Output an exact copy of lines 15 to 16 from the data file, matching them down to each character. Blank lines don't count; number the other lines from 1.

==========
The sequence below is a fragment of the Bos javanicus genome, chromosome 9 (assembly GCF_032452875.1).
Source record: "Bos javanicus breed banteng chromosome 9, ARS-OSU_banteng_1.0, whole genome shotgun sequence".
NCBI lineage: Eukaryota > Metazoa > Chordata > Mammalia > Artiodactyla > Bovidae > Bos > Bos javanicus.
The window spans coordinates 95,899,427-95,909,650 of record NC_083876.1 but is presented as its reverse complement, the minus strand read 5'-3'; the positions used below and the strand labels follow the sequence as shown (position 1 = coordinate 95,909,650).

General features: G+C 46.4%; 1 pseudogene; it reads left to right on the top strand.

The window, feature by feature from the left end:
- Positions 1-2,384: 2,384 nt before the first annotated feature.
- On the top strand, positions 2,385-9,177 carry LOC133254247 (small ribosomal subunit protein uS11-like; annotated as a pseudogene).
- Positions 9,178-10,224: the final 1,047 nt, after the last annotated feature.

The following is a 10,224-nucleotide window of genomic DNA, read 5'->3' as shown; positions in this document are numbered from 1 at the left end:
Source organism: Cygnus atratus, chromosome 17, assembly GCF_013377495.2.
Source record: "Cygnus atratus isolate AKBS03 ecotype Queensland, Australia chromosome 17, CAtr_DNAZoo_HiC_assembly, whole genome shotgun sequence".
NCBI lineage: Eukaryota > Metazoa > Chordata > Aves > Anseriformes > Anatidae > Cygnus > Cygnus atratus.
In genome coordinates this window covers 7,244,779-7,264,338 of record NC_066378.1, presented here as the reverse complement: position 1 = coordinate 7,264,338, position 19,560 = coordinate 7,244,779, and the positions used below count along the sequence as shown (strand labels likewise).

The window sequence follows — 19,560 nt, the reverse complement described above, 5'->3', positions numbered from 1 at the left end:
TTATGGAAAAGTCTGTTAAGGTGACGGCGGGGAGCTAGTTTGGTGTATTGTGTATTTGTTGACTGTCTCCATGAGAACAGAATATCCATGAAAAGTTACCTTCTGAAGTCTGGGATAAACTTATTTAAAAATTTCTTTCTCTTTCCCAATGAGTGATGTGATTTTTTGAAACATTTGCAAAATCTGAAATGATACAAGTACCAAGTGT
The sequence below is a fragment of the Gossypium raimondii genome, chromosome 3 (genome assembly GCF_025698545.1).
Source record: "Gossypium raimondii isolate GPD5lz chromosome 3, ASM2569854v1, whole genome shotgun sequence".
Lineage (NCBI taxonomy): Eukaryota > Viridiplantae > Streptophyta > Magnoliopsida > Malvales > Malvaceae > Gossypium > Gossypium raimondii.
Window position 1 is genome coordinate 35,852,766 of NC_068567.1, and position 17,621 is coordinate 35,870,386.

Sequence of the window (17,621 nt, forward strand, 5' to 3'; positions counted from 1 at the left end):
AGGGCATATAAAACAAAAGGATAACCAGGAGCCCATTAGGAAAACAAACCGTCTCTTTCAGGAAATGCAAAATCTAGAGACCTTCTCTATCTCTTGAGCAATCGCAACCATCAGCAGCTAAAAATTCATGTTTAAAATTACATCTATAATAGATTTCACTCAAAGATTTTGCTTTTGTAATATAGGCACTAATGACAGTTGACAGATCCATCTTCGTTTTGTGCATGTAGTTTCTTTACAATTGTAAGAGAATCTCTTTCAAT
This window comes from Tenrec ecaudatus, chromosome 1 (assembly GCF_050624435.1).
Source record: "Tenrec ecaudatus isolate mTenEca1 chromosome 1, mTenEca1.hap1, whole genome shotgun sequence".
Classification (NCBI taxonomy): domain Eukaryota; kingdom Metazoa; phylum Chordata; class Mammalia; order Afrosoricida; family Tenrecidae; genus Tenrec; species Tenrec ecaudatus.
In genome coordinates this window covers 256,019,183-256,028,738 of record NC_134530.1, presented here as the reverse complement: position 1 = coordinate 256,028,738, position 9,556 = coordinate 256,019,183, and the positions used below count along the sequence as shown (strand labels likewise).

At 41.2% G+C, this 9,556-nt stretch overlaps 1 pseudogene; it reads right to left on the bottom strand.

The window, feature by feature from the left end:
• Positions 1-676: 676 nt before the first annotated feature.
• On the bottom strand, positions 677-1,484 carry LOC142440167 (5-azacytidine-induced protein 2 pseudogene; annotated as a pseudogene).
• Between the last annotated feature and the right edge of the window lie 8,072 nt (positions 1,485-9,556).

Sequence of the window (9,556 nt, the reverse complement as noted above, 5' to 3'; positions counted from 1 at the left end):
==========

The window sequence follows — 19,560 nt, the reverse complement described above, 5'->3', positions numbered from 1 at the left end:
TTATGGAAAAGTCTGTTAAGGTGACGGCGGGGAGCTAGTTTGGTGTATTGTGTATTTGTTGACTGTCTCCATGAGAACAGAATATCCATGAAAAGTTACCTTCTGAAGTCTGGGATAAACTTATTTAAAAATTTCTTTCTCTTTCCCAATGAGTGATGTGATTTTTTGAAACATTTGCAAAATCTGAAATGATACAAGTACCAAGTGT